Walter Griffith will stop being Luzerne County’s controller at 10:59 a.m. today, and county officials plan to publicly seek someone to serve until his term expires the end of this year.
Controller’s office senior auditor Patricia Llewellyn will serve as acting controller until council selects Griffith’s replacement, council Chairman Tim McGinley said Tuesday.
Griffith’s abrupt resignation and withdrawal Tuesday from the November ballot in the controller’s race are believed by many to be part of a plea agreement for felony wiretapping charges filed against him, but Griffith said his lawyer has advised him against discussing the charges.
His resignation and election withdrawal paperwork were terse and did not specify any reasons for his decision.
Griffith expected county officials to keep Llewellyn in his post the rest of the year because the home rule charter requires the controller to designate an employee to exercise the controller’s powers and duties when the officeholder is unable to serve, and she was his choice.
But county Chief Solicitor C. David Pedri said this charter section clearly states controller designees serve in a “temporary absence or incapacity.”
Pedri directed council to other charter provisions outlining the procedure that must be followed if the controller resigns after completing 18 months of a term.
Council must first declare the seat vacant, which will happen at Tuesday’s council meeting, McGinley said.
If council does not select a replacement within 60 days by majority vote, the nomination will be filled by county judges, the charter says.
Council’s replacement must be a registered Republican dating back to November 2009, when Griffith, a Republican, was elected to the post, the charter says. That would exclude Llewellyn from consideration because she changed from a Democrat to Republican registration in February 2010, county records show.
Here’s a synopsis of the tentative plan to fill the post, according to McGinley:
• A public advertisement describing the post and qualifications will be issued shortly. The position will pay a gross $703 per week based on the controller’s annual $36,562 salary.
• Interested county Republicans will have until Aug. 19 to apply.
• An Aug. 20 council budget session will be changed to a regular meeting to discuss the selection process.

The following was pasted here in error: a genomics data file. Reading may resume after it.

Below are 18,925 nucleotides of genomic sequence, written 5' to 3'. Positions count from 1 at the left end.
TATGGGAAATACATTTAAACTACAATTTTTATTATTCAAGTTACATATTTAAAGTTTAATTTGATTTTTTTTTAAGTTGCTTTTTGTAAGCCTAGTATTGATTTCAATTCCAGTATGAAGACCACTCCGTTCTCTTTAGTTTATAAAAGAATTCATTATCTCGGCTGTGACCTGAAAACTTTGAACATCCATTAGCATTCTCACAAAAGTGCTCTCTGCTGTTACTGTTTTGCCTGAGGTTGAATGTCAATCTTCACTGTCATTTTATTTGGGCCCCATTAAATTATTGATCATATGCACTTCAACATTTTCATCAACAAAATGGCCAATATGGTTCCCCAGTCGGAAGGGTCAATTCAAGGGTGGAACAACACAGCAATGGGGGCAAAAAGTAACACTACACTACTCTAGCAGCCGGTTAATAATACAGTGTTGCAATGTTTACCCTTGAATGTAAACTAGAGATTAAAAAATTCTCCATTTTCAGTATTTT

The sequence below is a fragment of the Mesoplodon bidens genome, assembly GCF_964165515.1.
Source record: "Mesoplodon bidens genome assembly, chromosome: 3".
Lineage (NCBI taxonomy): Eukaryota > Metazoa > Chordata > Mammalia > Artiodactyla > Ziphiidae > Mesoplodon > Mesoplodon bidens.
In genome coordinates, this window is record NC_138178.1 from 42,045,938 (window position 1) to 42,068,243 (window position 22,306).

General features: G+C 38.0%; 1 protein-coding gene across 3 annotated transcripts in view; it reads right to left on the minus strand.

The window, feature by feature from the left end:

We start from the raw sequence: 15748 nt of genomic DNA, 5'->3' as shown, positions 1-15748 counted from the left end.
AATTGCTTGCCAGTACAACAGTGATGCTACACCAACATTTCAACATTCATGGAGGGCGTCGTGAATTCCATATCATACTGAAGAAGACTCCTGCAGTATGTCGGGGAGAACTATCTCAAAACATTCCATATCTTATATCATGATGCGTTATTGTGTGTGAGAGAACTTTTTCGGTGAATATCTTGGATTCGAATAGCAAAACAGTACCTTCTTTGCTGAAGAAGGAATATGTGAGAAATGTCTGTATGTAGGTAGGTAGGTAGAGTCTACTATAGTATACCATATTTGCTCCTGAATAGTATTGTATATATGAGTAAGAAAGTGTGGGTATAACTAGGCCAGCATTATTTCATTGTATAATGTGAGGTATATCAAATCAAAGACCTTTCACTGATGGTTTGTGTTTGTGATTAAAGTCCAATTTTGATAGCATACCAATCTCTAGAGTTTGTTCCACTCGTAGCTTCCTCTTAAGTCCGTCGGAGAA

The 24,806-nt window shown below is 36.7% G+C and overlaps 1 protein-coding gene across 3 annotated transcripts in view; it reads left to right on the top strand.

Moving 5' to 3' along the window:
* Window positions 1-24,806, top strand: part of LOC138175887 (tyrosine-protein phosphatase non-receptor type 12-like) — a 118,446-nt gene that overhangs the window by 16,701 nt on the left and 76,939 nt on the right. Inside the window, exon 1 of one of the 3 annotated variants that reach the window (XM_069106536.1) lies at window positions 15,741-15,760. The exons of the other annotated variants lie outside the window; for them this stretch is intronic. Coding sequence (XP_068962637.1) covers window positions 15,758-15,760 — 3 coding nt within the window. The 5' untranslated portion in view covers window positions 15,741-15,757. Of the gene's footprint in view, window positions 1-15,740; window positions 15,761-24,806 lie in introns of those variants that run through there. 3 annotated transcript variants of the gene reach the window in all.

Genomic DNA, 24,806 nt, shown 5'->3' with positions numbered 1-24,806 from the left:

• Council will interview applicants Aug. 21 and/or Aug. 22. The interviews will be conducted in public to comply with state Sunshine Act requirements for the filling of elected posts.
GOP to meet
County Republican Party Chairman Bill Urbanski said the party’s executive committee will meet soon to discuss a plan to choose someone else to run in Griffith’s ballot slot in the November general.
Wilkes-Barre tax accountant Karen Ceppa-Hirko, whom Griffith defeated in the May primary, said Tuesday she is considering offering to run. She declined to discuss Griffith’s decision to resign.
“That’s up to investigators. My main goal in seeking the post was to hold people accountable,” Ceppa-Hirko said.
Conyngham Township resident Michelle Bednar, the Democratic controller contender, issued a statement reiterating her commitment to fight for accountability and transparency. Bednar has cited her experience working as an office manager, financial/payroll supervisor, corporate trust supervisor and municipal tax collector.
“The resignation and departure of Controller Walter Griffith, while a disappointment to every Luzerne County resident who has grown weary of public scandals, presents us with an opportunity to clean the slate and start a new chapter in Luzerne County government,” Bednar said.
County Councilman Stephen A. Urban, who lost to Bednar in the primary, encouraged Republicans to apply for the upcoming council nomination and Griffith’s vacant ballot slot. Urban had publicly called for Griffith to resign before the primary due to the wiretap charges, but Griffith said he would fight to clear his name and keep the post.
“It’s good the Republican Party is going to get to appoint his replacement because we have a totally unqualified Democrat running with no relevant experience,” Urban said.
Councilman Rick Morelli had also called for Griffith to resign and supports his decision.
‘Black cloud’ lifted
“I think Walter did the right thing. We have this black cloud hanging over the county with the charges against him, and it’s certainly a distraction. His resignation is the best thing for the county and controller’s office,” Morelli said.
Morelli said Griffith often “did his job very well,” but he also believes Griffith occasionally “pulled the fire alarm” without sufficient research and discussion with parties involved in the subjects he was addressing.
“That was his downfall. He stepped outside the boundaries of his job,” Morelli said.
Griffith said Tuesday he’s proud of his record addressing an inherited audit backlog, successfully pushing for a policy to track county-supplied vehicle fuel and switching to an online vendor payment system that eliminated the mailing of checks and generated revenue for the county.
He said he also lobbied for a system to better track tax collector revenue, stopped numerous questionable payments and made office records more accessible to the public and media.
“I was in the office more than my staff. Everyone and everything was under the microscope because I didn’t rubber-stamp anything,” Griffith said. “I did what I promised to do.”
Griffith, who plans to revive his Nanticoke auto repair business, said he received many supportive messages and calls Tuesday as the news of his resignation spread.
“I’m getting a lot of thanks for the job I did. That’s very encouraging to me,” he said.